Modeling the headphones around the office, this reviewer got a few laughs from co-workers, who thought it looked as if he was wearing giant square earrings. Perhaps some folks might find the look sexy in a sort of geek-chic way, but there's a higher probability you get some disparaging comments and you may feel self-conscious wearing them. Of course, if you're comfortable with your inner geek--and want some extra attention--you might be fine with the Ety8s' design. (Note: a trip on the New York City subway with the headphones didn't provoke any stares or smirks from fellow riders, but that really isn't saying much in a city that's used to seeing funky styles everyday.)
...Now the good news
OK, so that's the bad news. The good news is the Ety8s sound really good and they're comfortable. Similar to Etymotic's wired premium earbuds, they come with various rubber and foam tips you can swap onto the 'buds cylinderical posts until you find one that fits your ear best (the 'buds are connected by a cord you wear loosely around the back of your neck or below your chin). We're more partial to the foam tips, but whether you go with foam or rubber, you're going to get a very good seal that blocks out noise as well as active noise-canceling headphones such as the Bose Quiet Comfort series.
Though there isn't much competition in the premium Bluetooth headphones market today, we can say that the Ety8s are the best-sounding Bluetooth headphones we've heard to date. Similar to all Bluetooth stereo headphones and many mono cell phone headsets, these aren't immune to interference and signal dropouts; they also take a few seconds to pair up with your iPod once the dongle is clipped into the player's universal port.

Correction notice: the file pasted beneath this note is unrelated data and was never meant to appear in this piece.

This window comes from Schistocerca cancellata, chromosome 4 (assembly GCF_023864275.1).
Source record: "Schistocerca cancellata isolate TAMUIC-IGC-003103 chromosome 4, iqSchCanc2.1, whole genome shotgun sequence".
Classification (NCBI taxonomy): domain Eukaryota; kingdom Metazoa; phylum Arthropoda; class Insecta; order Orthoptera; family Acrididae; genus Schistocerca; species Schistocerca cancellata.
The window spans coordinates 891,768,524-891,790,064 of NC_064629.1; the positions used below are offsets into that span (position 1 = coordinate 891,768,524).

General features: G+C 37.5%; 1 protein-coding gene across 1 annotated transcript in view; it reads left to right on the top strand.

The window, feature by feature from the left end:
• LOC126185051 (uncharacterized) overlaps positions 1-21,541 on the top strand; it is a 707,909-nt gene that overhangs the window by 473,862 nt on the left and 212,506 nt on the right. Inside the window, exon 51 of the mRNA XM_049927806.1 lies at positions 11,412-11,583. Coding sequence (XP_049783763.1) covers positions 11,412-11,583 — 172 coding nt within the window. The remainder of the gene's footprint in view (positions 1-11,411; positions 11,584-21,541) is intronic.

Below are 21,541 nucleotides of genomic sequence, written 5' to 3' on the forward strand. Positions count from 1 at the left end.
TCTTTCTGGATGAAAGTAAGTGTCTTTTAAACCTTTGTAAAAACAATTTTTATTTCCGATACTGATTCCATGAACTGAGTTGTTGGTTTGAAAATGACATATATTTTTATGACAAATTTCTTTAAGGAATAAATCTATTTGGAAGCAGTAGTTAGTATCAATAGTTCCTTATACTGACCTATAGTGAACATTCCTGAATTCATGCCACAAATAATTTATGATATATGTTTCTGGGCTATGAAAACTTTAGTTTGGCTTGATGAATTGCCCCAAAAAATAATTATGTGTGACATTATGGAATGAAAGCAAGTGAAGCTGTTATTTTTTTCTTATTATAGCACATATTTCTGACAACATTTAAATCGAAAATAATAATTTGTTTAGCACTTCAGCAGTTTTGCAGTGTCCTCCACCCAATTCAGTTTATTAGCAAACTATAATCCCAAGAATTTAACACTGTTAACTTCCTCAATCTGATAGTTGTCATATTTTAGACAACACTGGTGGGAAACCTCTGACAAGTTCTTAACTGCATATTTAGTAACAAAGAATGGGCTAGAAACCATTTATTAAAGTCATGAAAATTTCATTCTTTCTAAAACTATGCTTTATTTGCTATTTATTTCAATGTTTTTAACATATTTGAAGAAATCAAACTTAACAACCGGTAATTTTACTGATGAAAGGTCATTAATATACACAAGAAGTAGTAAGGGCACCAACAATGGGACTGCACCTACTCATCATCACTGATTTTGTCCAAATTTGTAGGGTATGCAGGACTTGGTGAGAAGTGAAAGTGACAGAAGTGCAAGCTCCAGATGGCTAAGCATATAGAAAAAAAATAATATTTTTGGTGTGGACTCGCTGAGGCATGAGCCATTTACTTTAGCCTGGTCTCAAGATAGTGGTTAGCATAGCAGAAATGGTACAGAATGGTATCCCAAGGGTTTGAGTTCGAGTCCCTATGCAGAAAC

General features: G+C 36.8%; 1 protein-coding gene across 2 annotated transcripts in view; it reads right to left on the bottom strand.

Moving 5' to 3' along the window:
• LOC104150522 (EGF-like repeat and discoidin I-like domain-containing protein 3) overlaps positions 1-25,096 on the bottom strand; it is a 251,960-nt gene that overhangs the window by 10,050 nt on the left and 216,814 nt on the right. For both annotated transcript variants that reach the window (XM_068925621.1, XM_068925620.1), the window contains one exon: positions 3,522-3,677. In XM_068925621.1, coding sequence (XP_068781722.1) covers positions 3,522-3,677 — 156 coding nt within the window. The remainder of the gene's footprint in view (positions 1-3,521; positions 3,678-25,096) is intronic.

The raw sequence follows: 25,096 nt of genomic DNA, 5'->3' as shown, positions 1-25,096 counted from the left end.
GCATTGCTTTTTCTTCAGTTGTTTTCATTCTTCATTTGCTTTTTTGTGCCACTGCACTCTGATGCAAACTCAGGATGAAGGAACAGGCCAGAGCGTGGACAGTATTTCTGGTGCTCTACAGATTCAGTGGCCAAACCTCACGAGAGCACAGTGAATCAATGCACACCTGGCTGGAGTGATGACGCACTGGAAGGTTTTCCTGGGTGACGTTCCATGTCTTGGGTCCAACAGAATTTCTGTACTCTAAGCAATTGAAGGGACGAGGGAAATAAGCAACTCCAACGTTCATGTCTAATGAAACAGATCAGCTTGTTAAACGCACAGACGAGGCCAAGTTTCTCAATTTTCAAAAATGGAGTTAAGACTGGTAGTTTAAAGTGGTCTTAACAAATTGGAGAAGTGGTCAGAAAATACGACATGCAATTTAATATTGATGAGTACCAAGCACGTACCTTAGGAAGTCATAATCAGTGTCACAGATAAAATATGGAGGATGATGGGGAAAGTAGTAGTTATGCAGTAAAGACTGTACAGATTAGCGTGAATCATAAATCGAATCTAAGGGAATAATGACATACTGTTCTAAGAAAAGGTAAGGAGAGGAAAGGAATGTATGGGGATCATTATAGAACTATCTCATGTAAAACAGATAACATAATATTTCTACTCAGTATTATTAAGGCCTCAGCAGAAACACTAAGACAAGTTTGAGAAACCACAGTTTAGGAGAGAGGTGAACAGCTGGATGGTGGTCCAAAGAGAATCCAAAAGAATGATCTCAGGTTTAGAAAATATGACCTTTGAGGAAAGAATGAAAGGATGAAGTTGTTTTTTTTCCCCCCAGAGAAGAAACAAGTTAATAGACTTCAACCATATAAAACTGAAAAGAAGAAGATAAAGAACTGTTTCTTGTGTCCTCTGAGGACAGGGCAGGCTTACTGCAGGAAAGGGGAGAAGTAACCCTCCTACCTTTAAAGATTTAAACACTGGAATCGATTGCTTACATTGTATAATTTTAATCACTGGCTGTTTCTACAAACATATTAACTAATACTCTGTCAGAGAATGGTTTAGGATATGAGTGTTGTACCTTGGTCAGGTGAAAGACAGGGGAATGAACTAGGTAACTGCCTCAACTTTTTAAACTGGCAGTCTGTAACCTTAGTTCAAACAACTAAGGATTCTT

Etymotic reps warn that since Bluetooth doesn't transmit all that well through your body, you should ideally keep your iPod in a pocket (or armband) on your right side, which ensures a better connection with the Bluetooth receiver in the right earbud. That right earbud is also where you'll find some small buttons that are essentially a basic remote control. You can play and pause tracks, advance tracks forward and backward, and raise and lower volume levels. It is worth noting that when you press the buttons a loud clicking sound reverberates in your ear, which is a bit bothersome. It pays to remember that the volume control on the right ear bud is the real volume control--not the one on your iPod. At lower volume levels, the amount of useful bass drops off noticeably.
As we said, the headphones sound very good. Etymotic says the Ety8s sample sound at a 44.1 kHz sampling rate, with 16-bit resolution, and we really didn't feel we lost anything by going wireless, which is rare. The Etymotic Ety8s seem as if they have a slightly flatter response than Shure's high-end wired earbuds (the e3c and e5c), which give more emphasis to lower (bass and lower midrange) frequencies, as do most consumer-oriented speakers. So, some nitpicky listeners might find these headphones slightly bass deficient when compared to a pair of full-range tower speakers or higher-end, over-the-ear headphones. That said, the earphones got a comfortable, if not overpowering amount of bass, and tons of detail in the upper-mid and higher frequencies. They do an admirable job of delivering lots of complex musical information; that is, they don't mush up in the mids, so when you have a bunch of instruments playing at the same time, as in Buena Vista Social Club's hit El Cuarto de Tula. Each of the guitars, the percussion, and the voices retain their individuality and sound clear while combining, rather than blending unintelligibly into a cohesive musical unit.
In the end, we really liked the Ety8s--we just weren't so keen about how they looked. If they cost closer to $150, we'd be more forgiving of their unique design, but at $300, you start to get pretty discerning. As it stands, however, if you're an early adopter with high-end tastes, you won't be disappointed by the sound or comfort level of these headphones. Of course, Bluetooth stereo is still in its early days, so we expect to see even better Bluetooth headphones from Etymotic and others in the not-so-distant future. Whether you want to wait will most likely be tied into how much disposable cash you have to burn.
Editor's note: In our tests, the dongle (and headphones) did not work with the 3G iPod, but they worked fine when tested with more recent models, such as the 4G Photo, Nano, and 5G iPod with video.